The Crossroads - Chris Grabenstein

As a general rule, I don't DNF books. Sometimes I wish that wasn't the case, given how much time I've wasted on books I didn't enjoy, but that's just how I am. Most of the time, I at least have some desire to see how a book turns out, even if it's a book I'm not enjoying.


That was not the case with The Crossroads. It's been over two years since I've DNF'd a book, but I've finally found one I just couldn't force myself through. Trying to read The Crossroads--trying to pretend I was remotely interested in this absolutely ridiculous, utterly weird horror-mystery--was a goddamn painful experience. And so, of course, this review is going to be a big ol' bunch o' bitchin', and I'm not pulling punches on spoilers. If you don't want to be spoiled and would prefer to judge The Crossroads for yourself, don't read any further.


The Crossroads is an ensemble story that introduces a large (for MG) cast of ostensibly non-connected characters who are slowly revealed to be connected. It's supposed to be an intriguing, slowly unfolding mystery... and I could not be fucked to care. At no point was I presented with a single reason to be interested in these characters, let alone actively wonder how they were connected, and the mystery itself was almost entirely fueled by the arbitrary withholding of important details. It took--I shit you not--130 pages for the identity of the linchpin character, the man killed at the crossroads, to be revealed... in spite of the fact that his ghost became a POV character at page 80!


My lack of interest wasn't exactly helped by the ADD writing style of the story. I have no complaint about how the point of view shifted with the chapters in order to give screentime to all the characters at varying intervals. I am, however, annoyed at the absurd percentage of chapters that were only one or two pages long and far too short for anything to actually happen. It felt like every plotline and POV character was vying for my attention at all times yet doing nothing to earn it, or else that the book itself kept getting distracted and bouncing around from thread to thread with such frenzy that it never actually made any progress. This was perhaps the most frustrating reason behind why eighty freaking pages of this 325 page book passed before the plot even started to show up (and when it did make an appearance, it certainly went nowhere fast).


The primary main character of the story was Zack, an eleven-year-old boy who acted like a six-year-old and was literally identified by a bit character as "the chosen one". Really, Zack makes no sense all around. He has this paranoia of evil trees (you know, like most kids do...) and then just so happens to move in next door to an evil fucking tree that contains the ghost of a man with a grudge against his family. On top of that, he also has a subplot about a bully who calls him "Barbie" and beats the shit out of him, but that's resolved when Zack pantses the kid mid-beating, which reveals that the eleven- or twelve-year-old bully wears diapers. So of course the bully loses all his friends, who immediately give him a mean nickname and become Zack's friends instead! (What is this, some kind of screwy wolf pack? You just prove you're tougher than the alpha male and take all his friends for your own? Are we pretending that's how human relationships work now? And what's with the fucking diaper bit? Why exactly is this bullying subplot resolved with more bullying?)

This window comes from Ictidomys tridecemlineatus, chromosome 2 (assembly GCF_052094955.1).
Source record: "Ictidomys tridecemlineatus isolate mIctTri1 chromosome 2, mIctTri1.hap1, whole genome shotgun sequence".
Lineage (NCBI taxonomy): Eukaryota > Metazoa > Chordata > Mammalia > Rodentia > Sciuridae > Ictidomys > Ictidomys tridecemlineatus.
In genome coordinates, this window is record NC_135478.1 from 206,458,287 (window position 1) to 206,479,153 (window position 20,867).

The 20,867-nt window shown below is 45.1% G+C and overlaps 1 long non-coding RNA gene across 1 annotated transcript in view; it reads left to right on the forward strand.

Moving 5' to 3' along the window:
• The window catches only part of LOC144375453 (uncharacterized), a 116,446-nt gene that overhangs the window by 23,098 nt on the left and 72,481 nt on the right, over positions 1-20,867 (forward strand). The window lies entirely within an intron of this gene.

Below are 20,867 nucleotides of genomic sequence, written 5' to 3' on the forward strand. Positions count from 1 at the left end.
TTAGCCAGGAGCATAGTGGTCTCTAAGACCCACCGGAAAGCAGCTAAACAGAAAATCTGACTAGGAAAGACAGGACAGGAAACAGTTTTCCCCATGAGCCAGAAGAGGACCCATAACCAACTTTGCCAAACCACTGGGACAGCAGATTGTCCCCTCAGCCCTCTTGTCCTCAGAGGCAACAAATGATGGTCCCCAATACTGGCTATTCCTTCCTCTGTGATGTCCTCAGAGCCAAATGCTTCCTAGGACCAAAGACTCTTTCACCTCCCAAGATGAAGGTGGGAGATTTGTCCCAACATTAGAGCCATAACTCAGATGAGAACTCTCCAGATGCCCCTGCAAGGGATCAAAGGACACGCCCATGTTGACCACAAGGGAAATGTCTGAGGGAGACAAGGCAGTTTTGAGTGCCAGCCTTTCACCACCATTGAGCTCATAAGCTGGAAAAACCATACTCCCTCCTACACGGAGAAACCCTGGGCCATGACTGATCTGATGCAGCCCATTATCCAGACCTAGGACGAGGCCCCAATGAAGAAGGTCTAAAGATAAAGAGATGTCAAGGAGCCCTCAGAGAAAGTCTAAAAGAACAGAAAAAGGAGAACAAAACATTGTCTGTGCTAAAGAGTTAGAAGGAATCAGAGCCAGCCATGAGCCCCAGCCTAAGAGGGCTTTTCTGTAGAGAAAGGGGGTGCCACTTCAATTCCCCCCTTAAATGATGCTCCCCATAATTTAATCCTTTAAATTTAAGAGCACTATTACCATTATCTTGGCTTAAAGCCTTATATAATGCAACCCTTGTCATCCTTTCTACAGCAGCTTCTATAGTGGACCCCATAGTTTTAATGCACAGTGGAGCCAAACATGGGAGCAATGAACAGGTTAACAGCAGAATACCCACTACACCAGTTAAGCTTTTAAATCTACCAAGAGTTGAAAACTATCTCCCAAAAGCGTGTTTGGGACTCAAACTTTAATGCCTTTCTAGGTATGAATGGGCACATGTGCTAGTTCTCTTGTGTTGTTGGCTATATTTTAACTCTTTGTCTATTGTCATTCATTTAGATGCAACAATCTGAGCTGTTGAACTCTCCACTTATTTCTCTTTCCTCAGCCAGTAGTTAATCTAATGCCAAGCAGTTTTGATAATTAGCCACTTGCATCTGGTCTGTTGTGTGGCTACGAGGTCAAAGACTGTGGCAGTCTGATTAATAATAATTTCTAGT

But while the bullying/diaper bit (chapter 43) heavily contributed to my decision to DNF, it wasn't the final straw. The final straw was Chapter 44, which blended together my three biggest complaints about the story and its writing.


1) The dialogue was horrible, especially in Chapter 44, which contained an utterly ridiculous exchange between Billy and Clint.


2) The characters' actions are completely unbelievable, especially when it comes to the ghost. Zack, Mary, and the bit character who identifies Zack as "the chosen one" just know things. No one displays any significant reaction to the death of two different elderly characters--including the family members of the deceased. Everyone is super chill about talking to or even being possessed by a ghost. Zack's dad is mind-blowingly oblivious during the introduction of the bully, Kyle, and the entire scene involving Kyle's apparent comeuppance is completely, ridiculously nuts.


3) Which brings me to my last complaint: though the tiny chapters and stagnant plot utterly remove any chance of suspense, everything is extremely dramatic and exaggerated. A diaper-wearing bully is defeated by pantsing. A bit character shows up just to call a random kid "the chosen one", despite the fact that the plot itself hasn't even bothered to show up yet. An old woman is literally frightened to death by the spooky-scary ghostie she'd been fairly calmly talking to just a moment before. Okie dokie, then.


So, yeah. I'm going to give myself a pass on this one and just throw in the towel. The so-called mystery was boring, the characters were dull and frustratingly stupid, and the plot was both damn-near nonexistent and as slow as molasses. After spending a week trying to force myself to finish this, I'm ready to move on.


Hopefully the next book I read will be better.